Let me introduce you to my book, That We May All (Finally!) Be One — Covenant, Hospitality, and the Expanding Identity of the United Church of Christ.
Let me introduce you to my book. That We May All (Finally!) Be One is a book about how we are organized and constituted as the United Church of Christ. It’s also about hospitality and covenant, two themes that keep turning up in the life of the United Church of Christ. These themes hold the core of our identity and provide our path for faithful discipleship.
Who are we in the UCC? With our diverse cultures and histories, with our organizational autonomy and individual freedom of belief, our UCC identity is complex. Sometimes the pronoun “we” seems too puny to handle us. The varied voices of the UCC can put a strain on the power of the first person plural pronoun to adequately represent (all of) “us.” Who is “we” in the UCC? Hospitality is all about expanding the definition of “we” to embrace strangers, enemies, those “we” have not looked for, those “we” have not wanted around, those who are alien and “other,” those who are “them” vis a vis “us.” The ethic of hospitality pushes us all and always to reform, restate, and celebrate the dimensions of “we,” and to be gracious and compassionate to one another in our common pursuit of the radical and redemptive call to follow Jesus.
Because we came into being as a uniting church—bringing together differences in belief and culture— hospitality is in our genetic makeup, and we have cultivated our bent for it. Covenant remains more problematic for us and is frequently outdone by autonomy in tests of strength and inclination.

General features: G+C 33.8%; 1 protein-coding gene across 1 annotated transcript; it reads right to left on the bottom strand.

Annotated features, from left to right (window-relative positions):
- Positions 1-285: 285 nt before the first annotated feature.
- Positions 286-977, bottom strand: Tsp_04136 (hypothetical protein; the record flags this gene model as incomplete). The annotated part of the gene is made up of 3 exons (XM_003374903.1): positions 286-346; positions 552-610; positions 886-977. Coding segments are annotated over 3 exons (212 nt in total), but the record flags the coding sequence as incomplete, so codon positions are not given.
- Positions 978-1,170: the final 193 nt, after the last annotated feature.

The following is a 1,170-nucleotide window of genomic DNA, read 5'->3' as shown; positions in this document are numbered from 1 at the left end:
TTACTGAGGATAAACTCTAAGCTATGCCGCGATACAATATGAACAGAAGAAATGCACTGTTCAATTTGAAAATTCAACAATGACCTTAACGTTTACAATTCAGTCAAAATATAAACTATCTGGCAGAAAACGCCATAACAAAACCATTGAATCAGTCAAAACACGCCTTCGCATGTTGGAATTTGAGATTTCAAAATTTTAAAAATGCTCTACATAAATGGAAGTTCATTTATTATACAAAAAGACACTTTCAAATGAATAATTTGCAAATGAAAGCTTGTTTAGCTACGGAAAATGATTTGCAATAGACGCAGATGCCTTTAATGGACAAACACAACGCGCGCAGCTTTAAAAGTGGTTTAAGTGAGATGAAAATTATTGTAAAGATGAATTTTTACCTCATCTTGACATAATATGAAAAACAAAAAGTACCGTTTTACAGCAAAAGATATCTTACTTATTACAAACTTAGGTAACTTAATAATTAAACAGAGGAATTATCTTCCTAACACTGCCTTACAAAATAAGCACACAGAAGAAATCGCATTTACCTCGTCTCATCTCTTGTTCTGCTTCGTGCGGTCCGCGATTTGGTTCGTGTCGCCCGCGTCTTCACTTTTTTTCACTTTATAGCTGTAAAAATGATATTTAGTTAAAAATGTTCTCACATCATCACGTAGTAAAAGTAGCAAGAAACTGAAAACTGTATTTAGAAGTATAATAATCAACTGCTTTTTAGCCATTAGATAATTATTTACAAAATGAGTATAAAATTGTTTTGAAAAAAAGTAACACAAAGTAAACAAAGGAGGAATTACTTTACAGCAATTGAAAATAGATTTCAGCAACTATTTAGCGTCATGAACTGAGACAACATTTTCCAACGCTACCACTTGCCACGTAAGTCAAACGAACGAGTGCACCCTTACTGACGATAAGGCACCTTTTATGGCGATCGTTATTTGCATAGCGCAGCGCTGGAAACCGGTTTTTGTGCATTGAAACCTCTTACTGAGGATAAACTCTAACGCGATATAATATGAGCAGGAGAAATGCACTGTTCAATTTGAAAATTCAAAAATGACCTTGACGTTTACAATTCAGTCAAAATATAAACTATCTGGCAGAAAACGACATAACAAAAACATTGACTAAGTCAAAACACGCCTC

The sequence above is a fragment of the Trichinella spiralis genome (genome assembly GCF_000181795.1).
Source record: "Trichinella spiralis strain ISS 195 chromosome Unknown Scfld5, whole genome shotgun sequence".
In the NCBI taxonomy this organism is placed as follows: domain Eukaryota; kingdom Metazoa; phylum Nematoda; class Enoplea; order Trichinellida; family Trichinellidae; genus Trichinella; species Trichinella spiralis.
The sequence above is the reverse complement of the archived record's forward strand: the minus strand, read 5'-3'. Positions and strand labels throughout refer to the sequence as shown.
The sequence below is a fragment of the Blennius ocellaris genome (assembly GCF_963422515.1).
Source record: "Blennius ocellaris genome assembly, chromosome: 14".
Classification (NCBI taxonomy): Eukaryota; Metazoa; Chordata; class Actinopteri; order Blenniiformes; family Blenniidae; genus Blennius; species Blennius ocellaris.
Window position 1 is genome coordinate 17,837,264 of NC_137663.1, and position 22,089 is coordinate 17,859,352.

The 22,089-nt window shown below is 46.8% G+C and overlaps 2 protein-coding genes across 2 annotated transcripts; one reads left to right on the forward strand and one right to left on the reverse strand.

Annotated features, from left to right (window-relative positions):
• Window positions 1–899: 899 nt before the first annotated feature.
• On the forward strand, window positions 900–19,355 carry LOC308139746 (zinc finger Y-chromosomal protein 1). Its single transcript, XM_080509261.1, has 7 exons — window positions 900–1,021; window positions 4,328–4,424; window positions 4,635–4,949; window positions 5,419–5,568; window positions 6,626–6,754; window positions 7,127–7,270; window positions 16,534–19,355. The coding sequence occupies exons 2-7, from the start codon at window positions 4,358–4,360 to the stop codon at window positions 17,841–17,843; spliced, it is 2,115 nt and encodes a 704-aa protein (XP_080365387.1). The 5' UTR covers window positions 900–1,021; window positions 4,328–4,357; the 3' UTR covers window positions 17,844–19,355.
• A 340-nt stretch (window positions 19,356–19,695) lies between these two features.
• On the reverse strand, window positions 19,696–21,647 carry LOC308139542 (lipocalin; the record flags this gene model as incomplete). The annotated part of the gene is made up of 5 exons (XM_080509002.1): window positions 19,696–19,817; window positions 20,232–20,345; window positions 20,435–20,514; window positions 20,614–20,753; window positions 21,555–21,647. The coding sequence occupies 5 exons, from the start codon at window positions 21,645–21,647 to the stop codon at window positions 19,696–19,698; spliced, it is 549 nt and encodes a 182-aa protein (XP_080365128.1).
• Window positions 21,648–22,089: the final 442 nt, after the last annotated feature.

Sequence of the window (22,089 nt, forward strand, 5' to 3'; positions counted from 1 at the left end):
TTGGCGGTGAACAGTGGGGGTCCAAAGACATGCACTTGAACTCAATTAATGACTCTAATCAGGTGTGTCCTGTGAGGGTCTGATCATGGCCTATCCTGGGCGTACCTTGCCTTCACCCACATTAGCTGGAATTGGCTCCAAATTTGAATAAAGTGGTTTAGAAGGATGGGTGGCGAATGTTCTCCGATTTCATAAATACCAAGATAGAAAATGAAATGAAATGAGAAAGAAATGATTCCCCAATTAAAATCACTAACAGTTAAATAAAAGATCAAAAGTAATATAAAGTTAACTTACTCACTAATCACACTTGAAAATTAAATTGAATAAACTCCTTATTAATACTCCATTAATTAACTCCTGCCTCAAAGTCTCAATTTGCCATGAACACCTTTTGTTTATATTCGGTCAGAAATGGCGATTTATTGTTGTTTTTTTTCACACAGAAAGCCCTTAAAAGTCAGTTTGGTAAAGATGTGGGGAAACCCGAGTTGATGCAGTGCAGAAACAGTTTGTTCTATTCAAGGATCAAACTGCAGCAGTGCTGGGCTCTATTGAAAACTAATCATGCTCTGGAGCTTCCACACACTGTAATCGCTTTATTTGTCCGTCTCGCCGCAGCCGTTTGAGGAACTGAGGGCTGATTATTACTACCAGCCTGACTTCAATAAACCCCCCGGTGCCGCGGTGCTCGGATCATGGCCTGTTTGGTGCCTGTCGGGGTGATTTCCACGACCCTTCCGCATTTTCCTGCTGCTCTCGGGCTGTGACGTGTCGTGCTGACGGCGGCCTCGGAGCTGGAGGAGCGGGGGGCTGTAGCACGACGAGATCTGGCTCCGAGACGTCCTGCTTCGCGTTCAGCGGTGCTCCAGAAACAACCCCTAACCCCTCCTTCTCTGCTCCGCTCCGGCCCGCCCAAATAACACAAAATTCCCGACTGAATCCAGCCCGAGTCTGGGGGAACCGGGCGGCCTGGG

The understanding that the church belongs to Jesus—not the other way around—is foundational to our grasp of covenant. God calls us into covenant, Christ calls us into the church. The initiative comes from beyond us. We do not set the terms of this enterprise. Not us as individuals, nor as any particular body within the church. Being in covenant means being committed to each other just as God is committed to us. It’s a commitment that is neither required nor customary, that can verge on the unreasonable, that is not easily shed, but embeds in the heart. In covenant we risk being transformed, being sent from the familiar to face the appallingly, and the appealing, different. Transformation requires the courage to traverse vast and intimidating terrain and wind up at “beyond” for the sake of becoming who we are called to be.
Our unity as the United Church of Christ is not always apparent, because it is not unanimity. We seek a unity where we are neither homogenized, standardized, or reduced to lowest terms. We pursue a unity that holds dear all of our independent voices, welcoming our various attitudes and styles as absolutely necessary to the full spectrum of the faith.
Throughout the book you will find examples and comments from many voices, as well as stories—both biblical and personal. You will be invited to contribute your own examples, comments, and stories along the way, because our different stories, heard and told in an atmosphere of hospitality, can strengthen our covenant and unite us. Please add your voice to the conversation.
Mary Susan Gast